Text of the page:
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“OK, so out of some masochistic need to destroy any will to live I have left, I decided to see what else the Huffington Post has to say about autism and vaccinations. Given the incredibly inaccurate and misleading article penned by Jim Carrey, and knowing that leading antivaxxers David Kirby and RFK Jr. also write for HuffPo, I was expecting to see things I wouldn’t be terribly happy about. But I had no idea.”
“Poe was, nevertheless, desperate for something other than magazine writing to fall back on, and in July of 1841 he urged the Tyler Administration to hire him as a cryptographer. ‘Nothing intelligible can be written which, with time, I cannot decipher,’ he boasted. That month, he published an essay on ‘secret writing,’ celebrating the ancient art of writing ‘in such manner as to elude general comprehension.’ Poe liked ciphers because he liked to send messages that readers lacking his particular genius could not decode. When he published a cryptogram that he had devised, he was astonished that even a single reader wrote in with the solution. ‘From among at least 100,000 readers,’ Poe replied to him, ‘you and I are the only persons who have succeeded.’”
“The ‘smart labels’ incorporated RFID tags which transmitted at the standard frequency of 13.56 MHz. These were not just antennas (which are commonly printed) but active devices as well (which are ordinarily contained in a silicon chip that is attached to the printed antenna). Completely printed RFID tags can potentially be produced at a fraction of the cost of silicon-based tags with printed antennas.”
“Imagine every page of every book individually competing with every page of every other book that has ever been written, each of them commented on and indexed and ranked. The unity of the book will disperse into a multitude of pages and paragraphs vying for Google’s attention. In this world, citation will become as powerful a sales engine as promotion is today.”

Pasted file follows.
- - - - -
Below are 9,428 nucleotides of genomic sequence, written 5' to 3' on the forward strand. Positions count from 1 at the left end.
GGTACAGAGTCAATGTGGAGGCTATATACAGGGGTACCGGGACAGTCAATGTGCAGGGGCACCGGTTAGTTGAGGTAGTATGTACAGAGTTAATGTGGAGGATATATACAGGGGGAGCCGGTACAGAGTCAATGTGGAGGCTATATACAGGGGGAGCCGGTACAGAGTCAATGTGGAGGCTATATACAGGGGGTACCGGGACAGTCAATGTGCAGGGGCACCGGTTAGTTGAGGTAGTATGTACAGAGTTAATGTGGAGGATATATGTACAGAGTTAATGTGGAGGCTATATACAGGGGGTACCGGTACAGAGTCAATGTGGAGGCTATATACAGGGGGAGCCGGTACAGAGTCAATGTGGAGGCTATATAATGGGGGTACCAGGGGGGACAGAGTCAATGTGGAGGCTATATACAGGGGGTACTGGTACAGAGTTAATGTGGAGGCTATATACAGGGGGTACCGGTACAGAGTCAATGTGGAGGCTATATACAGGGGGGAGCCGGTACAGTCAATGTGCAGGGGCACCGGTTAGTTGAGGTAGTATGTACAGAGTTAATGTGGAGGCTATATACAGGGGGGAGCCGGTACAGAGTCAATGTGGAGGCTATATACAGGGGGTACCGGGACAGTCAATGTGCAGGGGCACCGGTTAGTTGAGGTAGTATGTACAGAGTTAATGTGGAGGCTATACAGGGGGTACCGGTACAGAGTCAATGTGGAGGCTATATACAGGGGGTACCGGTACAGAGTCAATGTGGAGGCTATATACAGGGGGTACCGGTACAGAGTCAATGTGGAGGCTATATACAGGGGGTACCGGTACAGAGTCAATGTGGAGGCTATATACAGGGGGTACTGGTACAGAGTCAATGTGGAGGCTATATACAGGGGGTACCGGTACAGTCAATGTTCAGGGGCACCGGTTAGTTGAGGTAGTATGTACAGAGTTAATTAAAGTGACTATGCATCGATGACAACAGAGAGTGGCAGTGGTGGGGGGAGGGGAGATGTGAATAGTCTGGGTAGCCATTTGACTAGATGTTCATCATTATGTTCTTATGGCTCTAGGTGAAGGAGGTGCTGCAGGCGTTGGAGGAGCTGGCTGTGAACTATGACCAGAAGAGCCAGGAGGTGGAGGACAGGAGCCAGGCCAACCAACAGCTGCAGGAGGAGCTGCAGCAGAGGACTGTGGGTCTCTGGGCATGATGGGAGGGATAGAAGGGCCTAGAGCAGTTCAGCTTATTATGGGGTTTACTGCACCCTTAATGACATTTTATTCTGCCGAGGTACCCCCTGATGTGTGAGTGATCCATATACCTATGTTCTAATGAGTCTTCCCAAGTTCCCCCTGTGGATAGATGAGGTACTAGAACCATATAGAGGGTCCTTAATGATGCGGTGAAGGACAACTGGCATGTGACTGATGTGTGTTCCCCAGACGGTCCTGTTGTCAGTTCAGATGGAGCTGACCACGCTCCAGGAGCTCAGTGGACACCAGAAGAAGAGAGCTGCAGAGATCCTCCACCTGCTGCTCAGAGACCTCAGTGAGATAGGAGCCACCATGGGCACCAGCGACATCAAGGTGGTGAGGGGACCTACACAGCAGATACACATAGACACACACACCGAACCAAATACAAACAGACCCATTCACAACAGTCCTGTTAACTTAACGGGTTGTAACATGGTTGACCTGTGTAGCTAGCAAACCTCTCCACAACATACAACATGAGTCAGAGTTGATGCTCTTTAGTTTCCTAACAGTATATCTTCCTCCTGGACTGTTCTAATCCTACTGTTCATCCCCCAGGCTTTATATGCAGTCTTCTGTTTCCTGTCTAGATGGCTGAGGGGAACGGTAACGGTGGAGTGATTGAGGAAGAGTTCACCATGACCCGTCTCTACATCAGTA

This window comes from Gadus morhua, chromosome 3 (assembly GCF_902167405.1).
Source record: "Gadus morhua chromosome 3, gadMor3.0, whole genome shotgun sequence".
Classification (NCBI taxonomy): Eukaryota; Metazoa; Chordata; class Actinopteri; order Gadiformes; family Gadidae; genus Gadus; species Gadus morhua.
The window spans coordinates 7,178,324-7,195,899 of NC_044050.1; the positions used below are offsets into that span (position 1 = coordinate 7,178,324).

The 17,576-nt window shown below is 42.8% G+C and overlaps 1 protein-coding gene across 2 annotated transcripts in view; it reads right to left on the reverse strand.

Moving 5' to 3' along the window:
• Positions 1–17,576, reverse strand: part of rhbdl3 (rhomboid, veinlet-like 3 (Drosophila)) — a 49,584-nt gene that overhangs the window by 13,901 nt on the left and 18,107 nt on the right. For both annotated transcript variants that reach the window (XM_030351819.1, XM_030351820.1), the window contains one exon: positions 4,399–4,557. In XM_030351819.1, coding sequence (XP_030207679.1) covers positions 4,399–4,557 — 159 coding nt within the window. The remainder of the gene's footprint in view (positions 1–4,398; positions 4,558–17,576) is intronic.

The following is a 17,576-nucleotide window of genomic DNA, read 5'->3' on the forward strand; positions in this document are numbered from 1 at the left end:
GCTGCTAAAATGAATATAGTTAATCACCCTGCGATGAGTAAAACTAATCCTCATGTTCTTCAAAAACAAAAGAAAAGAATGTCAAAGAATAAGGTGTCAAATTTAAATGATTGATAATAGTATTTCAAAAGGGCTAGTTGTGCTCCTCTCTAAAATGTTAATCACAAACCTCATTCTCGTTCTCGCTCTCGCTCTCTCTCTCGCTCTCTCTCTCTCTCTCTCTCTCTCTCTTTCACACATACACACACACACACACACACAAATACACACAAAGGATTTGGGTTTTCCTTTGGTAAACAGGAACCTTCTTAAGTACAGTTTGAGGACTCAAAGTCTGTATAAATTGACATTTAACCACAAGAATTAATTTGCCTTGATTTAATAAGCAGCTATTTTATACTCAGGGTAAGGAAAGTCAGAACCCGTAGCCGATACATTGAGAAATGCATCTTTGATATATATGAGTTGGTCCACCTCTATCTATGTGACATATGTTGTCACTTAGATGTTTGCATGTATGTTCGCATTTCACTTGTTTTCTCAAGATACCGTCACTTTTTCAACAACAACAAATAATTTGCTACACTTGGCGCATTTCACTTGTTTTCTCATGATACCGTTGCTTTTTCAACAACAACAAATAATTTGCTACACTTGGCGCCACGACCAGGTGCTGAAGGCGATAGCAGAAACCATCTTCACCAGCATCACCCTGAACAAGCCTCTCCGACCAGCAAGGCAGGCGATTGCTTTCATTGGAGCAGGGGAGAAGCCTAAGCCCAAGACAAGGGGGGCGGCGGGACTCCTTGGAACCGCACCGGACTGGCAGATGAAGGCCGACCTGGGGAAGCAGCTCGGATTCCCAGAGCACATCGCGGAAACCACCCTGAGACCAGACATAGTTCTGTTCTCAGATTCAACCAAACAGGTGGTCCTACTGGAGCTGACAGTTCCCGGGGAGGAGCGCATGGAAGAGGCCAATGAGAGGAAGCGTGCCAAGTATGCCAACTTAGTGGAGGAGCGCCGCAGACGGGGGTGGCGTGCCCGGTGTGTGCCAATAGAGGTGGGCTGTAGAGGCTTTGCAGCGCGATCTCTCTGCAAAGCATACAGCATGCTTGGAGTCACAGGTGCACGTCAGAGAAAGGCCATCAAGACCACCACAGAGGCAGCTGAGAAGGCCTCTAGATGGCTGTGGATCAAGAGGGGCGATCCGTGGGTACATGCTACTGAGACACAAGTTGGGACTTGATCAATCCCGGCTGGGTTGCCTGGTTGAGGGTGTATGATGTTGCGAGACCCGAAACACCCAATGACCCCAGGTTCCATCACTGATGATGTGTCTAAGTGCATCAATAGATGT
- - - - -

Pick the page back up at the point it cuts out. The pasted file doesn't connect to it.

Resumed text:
Years ago, I lived in Montana, a land of purple sunsets, clear streams, and snowflakes the size of silver dollars drifting through the cold air. There were no speed limits and you could legally drive drunk. My small apartment in Missoula had little privacy. In order to write, I rented an off-season fishing cabin on Rock Creek, a one-room place with a bed and a bureau. I lacked the budget for a desk. My idea was to remove a sliding door from a closet in my apartment and place it over a couple of hastily cobbled-together sawhorses.
Amount by which a typical good-looking U.S. worker will out-earn a typical ugly one over a lifetime:
A Japanese inventor unveiled a new invisibility cloak that uses a material made of thousands of tiny beads called “retro-reflectum.”
A couple at a Cracker Barrel restaurant in Greenville, South Carolina, left their waitress a note telling her “the woman’s place is in the home,” in lieu of a tip.
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"She never thanked me, never looked at me—melted away into the miserable night, in the strangest manner I ever saw. I have seen many strange things, but not one that has left a deeper impression on my memory than the dull impassive way in which that worn-out heap of misery took that piece of money, and was lost."